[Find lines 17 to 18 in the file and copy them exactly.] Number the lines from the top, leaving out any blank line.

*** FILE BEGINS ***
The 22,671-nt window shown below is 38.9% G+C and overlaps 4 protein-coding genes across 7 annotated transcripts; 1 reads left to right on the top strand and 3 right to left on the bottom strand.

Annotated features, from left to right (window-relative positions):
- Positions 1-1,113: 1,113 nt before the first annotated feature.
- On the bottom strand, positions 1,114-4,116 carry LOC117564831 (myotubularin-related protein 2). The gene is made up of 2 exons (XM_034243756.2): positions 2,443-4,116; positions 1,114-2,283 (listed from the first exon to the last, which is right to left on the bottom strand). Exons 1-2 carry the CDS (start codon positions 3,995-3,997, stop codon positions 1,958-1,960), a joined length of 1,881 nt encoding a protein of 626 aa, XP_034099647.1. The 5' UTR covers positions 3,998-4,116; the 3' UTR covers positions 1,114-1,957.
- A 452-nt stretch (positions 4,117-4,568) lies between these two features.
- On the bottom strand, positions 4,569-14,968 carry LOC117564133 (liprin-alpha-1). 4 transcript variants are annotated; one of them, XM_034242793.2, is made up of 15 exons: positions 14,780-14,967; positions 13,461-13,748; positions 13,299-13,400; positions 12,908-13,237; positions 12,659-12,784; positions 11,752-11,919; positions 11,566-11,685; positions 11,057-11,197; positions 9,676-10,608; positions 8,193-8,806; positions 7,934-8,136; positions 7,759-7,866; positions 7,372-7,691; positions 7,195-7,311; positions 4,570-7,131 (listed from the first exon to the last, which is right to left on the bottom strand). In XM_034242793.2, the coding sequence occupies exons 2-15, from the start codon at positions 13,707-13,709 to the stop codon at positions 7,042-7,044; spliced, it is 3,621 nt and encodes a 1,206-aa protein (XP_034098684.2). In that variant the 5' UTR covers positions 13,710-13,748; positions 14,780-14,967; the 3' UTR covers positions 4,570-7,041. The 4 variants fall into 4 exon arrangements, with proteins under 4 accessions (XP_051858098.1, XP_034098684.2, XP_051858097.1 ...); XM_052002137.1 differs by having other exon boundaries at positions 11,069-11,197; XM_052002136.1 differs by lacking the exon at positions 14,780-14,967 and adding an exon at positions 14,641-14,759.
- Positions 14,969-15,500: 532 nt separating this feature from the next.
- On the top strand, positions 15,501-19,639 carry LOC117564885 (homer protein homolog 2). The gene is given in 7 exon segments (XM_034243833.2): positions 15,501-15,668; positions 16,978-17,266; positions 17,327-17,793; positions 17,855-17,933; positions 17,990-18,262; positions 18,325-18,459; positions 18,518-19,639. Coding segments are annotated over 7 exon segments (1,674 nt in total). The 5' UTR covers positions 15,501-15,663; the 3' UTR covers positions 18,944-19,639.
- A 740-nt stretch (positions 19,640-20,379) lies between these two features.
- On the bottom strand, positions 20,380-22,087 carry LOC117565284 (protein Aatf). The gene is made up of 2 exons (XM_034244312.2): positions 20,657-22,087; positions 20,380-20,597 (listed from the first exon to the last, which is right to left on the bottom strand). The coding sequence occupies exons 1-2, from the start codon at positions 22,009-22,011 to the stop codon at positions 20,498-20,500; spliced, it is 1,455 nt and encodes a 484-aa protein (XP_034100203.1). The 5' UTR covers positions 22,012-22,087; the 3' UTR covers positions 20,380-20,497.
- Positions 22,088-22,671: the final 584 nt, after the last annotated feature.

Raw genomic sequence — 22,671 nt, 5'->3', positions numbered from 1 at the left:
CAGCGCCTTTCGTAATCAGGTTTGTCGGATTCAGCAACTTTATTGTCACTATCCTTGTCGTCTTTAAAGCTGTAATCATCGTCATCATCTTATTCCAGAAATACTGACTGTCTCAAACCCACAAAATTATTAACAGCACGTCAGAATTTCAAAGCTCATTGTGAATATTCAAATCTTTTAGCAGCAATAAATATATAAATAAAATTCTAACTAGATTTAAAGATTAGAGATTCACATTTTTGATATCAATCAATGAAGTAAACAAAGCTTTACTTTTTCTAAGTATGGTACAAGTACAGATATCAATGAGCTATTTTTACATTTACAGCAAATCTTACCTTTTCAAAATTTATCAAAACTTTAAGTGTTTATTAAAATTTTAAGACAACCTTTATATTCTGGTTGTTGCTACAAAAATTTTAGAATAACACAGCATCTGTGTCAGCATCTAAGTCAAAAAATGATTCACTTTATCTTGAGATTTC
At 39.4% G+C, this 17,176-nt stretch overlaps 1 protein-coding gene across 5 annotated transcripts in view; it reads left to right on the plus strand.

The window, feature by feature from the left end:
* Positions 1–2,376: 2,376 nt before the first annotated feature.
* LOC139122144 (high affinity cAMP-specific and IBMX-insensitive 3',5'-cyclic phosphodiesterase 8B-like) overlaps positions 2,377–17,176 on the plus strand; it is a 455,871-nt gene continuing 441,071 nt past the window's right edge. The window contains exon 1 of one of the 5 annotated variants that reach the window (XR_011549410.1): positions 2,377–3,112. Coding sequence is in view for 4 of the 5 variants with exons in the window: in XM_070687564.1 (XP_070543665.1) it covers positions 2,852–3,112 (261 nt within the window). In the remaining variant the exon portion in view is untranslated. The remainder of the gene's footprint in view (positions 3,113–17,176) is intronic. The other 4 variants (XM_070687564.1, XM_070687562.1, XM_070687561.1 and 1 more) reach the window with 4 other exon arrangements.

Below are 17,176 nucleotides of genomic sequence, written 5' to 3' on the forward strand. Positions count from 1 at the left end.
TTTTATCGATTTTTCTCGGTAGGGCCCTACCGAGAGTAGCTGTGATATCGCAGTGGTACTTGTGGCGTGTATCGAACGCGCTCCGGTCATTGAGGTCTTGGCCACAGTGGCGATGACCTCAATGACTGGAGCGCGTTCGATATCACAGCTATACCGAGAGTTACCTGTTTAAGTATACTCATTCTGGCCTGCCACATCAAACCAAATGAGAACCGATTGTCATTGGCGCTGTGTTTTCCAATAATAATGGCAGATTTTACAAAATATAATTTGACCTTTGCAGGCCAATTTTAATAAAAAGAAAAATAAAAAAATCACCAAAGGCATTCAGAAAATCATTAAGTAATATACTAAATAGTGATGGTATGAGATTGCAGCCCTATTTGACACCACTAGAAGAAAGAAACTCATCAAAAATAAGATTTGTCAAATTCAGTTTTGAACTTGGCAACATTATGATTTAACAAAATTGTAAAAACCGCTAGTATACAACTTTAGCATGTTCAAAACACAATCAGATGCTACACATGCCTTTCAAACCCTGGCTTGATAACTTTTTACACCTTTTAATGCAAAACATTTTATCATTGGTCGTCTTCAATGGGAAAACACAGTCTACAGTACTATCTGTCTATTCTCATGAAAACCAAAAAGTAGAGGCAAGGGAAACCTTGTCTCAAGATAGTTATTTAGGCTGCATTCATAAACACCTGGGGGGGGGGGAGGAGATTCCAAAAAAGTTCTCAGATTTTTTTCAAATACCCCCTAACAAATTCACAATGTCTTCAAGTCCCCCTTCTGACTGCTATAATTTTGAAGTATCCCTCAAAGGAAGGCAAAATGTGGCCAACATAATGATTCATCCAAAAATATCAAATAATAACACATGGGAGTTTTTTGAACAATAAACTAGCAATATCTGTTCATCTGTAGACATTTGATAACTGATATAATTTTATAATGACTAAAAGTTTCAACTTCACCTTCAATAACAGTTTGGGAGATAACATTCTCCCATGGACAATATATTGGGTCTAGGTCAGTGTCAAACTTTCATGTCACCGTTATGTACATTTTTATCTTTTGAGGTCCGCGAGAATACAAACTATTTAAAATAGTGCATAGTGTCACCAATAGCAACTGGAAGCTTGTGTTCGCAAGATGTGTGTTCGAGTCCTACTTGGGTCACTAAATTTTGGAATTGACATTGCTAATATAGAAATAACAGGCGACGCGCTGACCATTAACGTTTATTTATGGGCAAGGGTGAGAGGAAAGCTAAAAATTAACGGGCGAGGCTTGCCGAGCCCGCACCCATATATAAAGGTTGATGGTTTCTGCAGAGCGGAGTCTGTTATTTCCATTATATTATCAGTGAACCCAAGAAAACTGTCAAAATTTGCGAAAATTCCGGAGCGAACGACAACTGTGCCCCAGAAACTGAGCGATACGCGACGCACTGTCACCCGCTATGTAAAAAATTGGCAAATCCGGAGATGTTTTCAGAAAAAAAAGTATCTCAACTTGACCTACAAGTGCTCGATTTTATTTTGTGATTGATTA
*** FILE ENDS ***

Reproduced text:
* LOC139122144 (high affinity cAMP-specific and IBMX-insensitive 3',5'-cyclic phosphodiesterase 8B-like) overlaps positions 2,377–17,176 on the plus strand; it is a 455,871-nt gene continuing 441,071 nt past the window's right edge. The window contains exon 1 of one of the 5 annotated variants that reach the window (XR_011549410.1): positions 2,377–3,112. Coding sequence is in view for 4 of the 5 variants with exons in the window: in XM_070687564.1 (XP_070543665.1) it covers positions 2,852–3,112 (261 nt within the window). In the remaining variant the exon portion in view is untranslated. The remainder of the gene's footprint in view (positions 3,113–17,176) is intronic. The other 4 variants (XM_070687564.1, XM_070687562.1, XM_070687561.1 and 1 more) reach the window with 4 other exon arrangements.

Below are 17,176 nucleotides of genomic sequence, written 5' to 3' on the forward strand. Positions count from 1 at the left end.